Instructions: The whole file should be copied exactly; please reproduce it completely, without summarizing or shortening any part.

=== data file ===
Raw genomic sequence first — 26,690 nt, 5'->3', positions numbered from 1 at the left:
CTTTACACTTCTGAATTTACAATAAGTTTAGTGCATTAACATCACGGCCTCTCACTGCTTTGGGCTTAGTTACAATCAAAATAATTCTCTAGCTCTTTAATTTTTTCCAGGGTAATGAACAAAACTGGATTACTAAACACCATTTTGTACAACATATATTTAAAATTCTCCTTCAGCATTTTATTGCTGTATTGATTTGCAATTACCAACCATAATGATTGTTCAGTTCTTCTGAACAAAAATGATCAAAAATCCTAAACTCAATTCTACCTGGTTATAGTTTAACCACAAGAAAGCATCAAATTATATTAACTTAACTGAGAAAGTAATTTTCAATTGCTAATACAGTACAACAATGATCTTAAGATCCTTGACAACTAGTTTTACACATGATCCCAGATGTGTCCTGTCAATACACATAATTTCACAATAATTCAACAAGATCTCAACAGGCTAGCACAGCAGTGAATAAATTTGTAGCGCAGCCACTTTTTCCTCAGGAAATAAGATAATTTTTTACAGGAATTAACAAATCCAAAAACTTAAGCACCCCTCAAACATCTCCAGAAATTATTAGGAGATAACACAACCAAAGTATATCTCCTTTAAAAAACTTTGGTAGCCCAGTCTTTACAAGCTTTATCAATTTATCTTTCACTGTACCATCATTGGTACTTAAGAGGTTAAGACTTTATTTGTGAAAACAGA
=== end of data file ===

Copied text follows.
Raw genomic sequence first — 26,690 nt, 5'->3', positions numbered from 1 at the left:
CTTTACACTTCTGAATTTACAATAAGTTTAGTGCATTAACATCACGGCCTCTCACTGCTTTGGGCTTAGTTACAATCAAAATAATTCTCTAGCTCTTTAATTTTTTCCAGGGTAATGAACAAAACTGGATTACTAAACACCATTTTGTACAACATATATTTAAAATTCTCCTTCAGCATTTTATTGCTGTATTGATTTGCAATTACCAACCATAATGATTGTTCAGTTCTTCTGAACAAAAATGATCAAAAATCCTAAACTCAATTCTACCTGGTTATAGTTTAACCACAAGAAAGCATCAAATTATATTAACTTAACTGAGAAAGTAATTTTCAATTGCTAATACAGTACAACAATGATCTTAAGATCCTTGACAACTAGTTTTACACATGATCCCAGATGTGTCCTGTCAATACACATAATTTCACAATAATTCAACAAGATCTCAACAGGCTAGCACAGCAGTGAATAAATTTGTAGCGCAGCCACTTTTTCCTCAGGAAATAAGATAATTTTTTACAGGAATTAACAAATCCAAAAACTTAAGCACCCCTCAAACATCTCCAGAAATTATTAGGAGATAACACAACCAAAGTATATCTCCTTTAAAAAACTTTGGTAGCCCAGTCTTTACAAGCTTTATCAATTTATCTTTCACTGTACCATCATTGGTACTTAAGAGGTTAAGACTTTATTTGTGAAAACAGA